1. * Associate Professor of Law, Drexel University Thomas R. Kline School of Law. The author would like to thank Jessica Melusky for her excellent research assistance; Becka Rich, Eric Berg, and John Cannan for their assistance with access to reference materials during the pandemic; Alex Geisinger and Naomi Cahn for their helpful dialogue around this issue; and Family Court Judge Tiffany Palmer and family law attorneys David Ladov, Susan Pearlstein, Stephanie Winegrad, and Cheryl Young for their wise insights on judicial terrorism.
  2. . Schuyler v. Ashcraft, 680 A.2d 765, 774 (N.J. Super. Ct. App. Div. 1996).
  3. . Ruth E. Fleury, Cris M. Sullivan & Deborah I. Bybee, When Ending the Relationship Does Not End the Violence, 6 Violence Against Women 1363, 1365 (2000) (citing evidence from the Bureau of Just. Stats., U.S. Dep’t of Just., Report to the Nation on Crime and Justice: The Data (1983), []).
  4. . See Douglas A. Brownridge, Violence Against Women Post-Separation, 11 Aggression & Violent Behav. 514, 526 (2006).
  5. . See David Ward, In Her Words: Recognizing and Preventing Abusive Litigation Against Domestic Violence Survivors, 14 Seattle J. Soc. Just. 429, 438 (2015).
  6. . Brownridge, supra note 3, at 516–17.
  7. . Fleury et al., supra note 2, at 1365.
  8. . See generally Michael P. Johnson, Typology of Domestic Violence: Intimate Terrorism, Violent Resistance, and Situational Couple Violence (Northeastern Univ. Press 2008) [hereinafter Johnson I].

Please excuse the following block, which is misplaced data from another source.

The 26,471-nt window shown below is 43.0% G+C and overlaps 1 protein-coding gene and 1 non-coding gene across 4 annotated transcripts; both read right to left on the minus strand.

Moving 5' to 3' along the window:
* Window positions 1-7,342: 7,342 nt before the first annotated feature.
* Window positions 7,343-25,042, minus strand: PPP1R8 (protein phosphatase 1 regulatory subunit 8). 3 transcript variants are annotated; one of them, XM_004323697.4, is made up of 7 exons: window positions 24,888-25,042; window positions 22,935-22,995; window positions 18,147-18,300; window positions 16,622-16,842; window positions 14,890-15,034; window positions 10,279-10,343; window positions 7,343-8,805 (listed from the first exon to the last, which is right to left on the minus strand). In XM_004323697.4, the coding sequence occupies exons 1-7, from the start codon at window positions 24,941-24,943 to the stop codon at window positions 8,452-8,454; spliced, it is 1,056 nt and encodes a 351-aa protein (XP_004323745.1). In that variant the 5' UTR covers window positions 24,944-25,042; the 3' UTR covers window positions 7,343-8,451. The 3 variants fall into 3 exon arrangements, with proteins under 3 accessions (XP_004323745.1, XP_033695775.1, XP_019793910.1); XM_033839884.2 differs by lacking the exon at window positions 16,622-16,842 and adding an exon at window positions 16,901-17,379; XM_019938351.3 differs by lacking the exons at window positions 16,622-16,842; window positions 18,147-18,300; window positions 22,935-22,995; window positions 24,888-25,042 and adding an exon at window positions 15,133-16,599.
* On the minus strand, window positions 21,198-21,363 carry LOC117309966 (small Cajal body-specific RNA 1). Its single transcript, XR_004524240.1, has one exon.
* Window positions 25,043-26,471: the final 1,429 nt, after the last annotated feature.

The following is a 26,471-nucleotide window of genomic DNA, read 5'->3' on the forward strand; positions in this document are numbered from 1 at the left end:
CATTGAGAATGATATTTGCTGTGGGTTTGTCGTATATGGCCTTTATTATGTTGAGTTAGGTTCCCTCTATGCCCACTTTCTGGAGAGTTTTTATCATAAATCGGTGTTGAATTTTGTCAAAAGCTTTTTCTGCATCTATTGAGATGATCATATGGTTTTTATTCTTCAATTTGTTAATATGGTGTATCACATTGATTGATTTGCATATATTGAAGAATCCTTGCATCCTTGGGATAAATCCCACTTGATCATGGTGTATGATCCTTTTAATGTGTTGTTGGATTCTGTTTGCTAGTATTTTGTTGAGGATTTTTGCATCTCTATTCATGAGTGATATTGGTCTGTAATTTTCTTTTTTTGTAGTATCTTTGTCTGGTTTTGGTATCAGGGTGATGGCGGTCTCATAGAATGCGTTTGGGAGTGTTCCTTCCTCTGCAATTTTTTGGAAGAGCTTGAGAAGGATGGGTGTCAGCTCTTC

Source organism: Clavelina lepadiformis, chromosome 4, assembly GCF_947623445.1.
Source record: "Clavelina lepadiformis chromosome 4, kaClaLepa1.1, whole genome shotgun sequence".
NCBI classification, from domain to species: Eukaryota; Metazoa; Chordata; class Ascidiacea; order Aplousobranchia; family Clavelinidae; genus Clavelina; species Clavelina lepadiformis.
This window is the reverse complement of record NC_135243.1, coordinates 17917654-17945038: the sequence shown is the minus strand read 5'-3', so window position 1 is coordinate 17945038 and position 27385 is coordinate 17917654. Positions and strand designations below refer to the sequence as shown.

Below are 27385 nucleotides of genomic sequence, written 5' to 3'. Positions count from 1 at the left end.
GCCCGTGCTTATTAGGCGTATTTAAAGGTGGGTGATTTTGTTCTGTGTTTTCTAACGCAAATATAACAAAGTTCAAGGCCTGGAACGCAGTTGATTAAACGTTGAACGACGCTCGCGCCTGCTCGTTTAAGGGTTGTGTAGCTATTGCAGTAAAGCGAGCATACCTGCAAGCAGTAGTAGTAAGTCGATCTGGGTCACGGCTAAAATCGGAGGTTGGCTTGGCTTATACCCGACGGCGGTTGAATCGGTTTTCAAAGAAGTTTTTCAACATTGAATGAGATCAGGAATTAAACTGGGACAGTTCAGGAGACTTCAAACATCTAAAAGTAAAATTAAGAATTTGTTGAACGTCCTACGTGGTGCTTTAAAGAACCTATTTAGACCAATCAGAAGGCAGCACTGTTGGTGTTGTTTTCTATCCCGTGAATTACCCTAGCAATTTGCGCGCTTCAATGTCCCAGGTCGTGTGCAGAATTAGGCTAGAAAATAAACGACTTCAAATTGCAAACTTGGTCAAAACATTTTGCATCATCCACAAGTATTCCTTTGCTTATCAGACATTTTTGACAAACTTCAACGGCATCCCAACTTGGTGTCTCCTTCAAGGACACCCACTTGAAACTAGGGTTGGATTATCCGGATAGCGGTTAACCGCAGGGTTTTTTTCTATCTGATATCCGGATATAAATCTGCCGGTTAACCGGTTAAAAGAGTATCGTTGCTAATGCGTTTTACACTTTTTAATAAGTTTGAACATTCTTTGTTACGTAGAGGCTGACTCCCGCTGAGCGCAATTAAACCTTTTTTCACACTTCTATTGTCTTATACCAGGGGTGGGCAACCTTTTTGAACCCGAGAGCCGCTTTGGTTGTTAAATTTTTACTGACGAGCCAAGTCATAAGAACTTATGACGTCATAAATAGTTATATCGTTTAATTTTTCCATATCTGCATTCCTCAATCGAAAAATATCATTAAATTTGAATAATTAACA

9. . Although there is some evidence that situational couple violence is perpetrated equally by men and women, intimate terrorism (discussed in Part I) is perpetrated almost entirely by men. This Article therefore uses languages referring to abusers as men and victims as women. For more information on this gender differential, see Part II. See also Evan Stark, Coercive Control: How Men Entrap Women in Personal Life 377–78 (2009); Michael P. Johnson, Domestic Violence: It’s Not About Gender—Or Is It?, 67 J. Marriage & Fam. 1126, 1128 (2005) [hereinafter Johnson II].
  10. . For a fuller discussion, see infra Part I.B and notes 62–75.
  11. . See generally Donna J. King, Naming the Judicial Terrorist: An Expose of an Abuser’s Successful Use of a Judicial Proceeding for Continued Domestic Violence, 1 Tenn. J. Race, Gender, & Soc. Just. 153 (2012).
  12. . Kara Bellew, Silent Suffering: Uncovering and Understanding Domestic Violence in Affluent Communities, 26 Women’s Rts. L. Rep. 39, 44 (2005).
  13. . Legal Voice Violence Against Women Workgroup, Abusive Litigation and Domestic Violence Survivors, in Wash. State Admin. Off. of the Cts., DV Manual for Judges, app. H-1 (2015), [] [hereinafter Abusive Litigation Judicial Manual].
  14. . See generally Susan L. Miller & Nicole L. Smolter, “Paper Abuse”: When All Else Fails, Batterers Use Procedural Stalking, 17 Violence Against Women 637 (2011).
  15. . Andrea Vollans, Court-Related Abuse and Harassment: Leaving an Abuser Can Be Harder Than Staying 16 (YMCA Vancouver 2010).
  16. . Esther L. Lenkinski, Barbara Orser, & Alana Schwartz, Legal Bullying: Abusive Litigation within Family Law Proceedings, 22 Canadian Fam. L.Q. 337–65 (2004).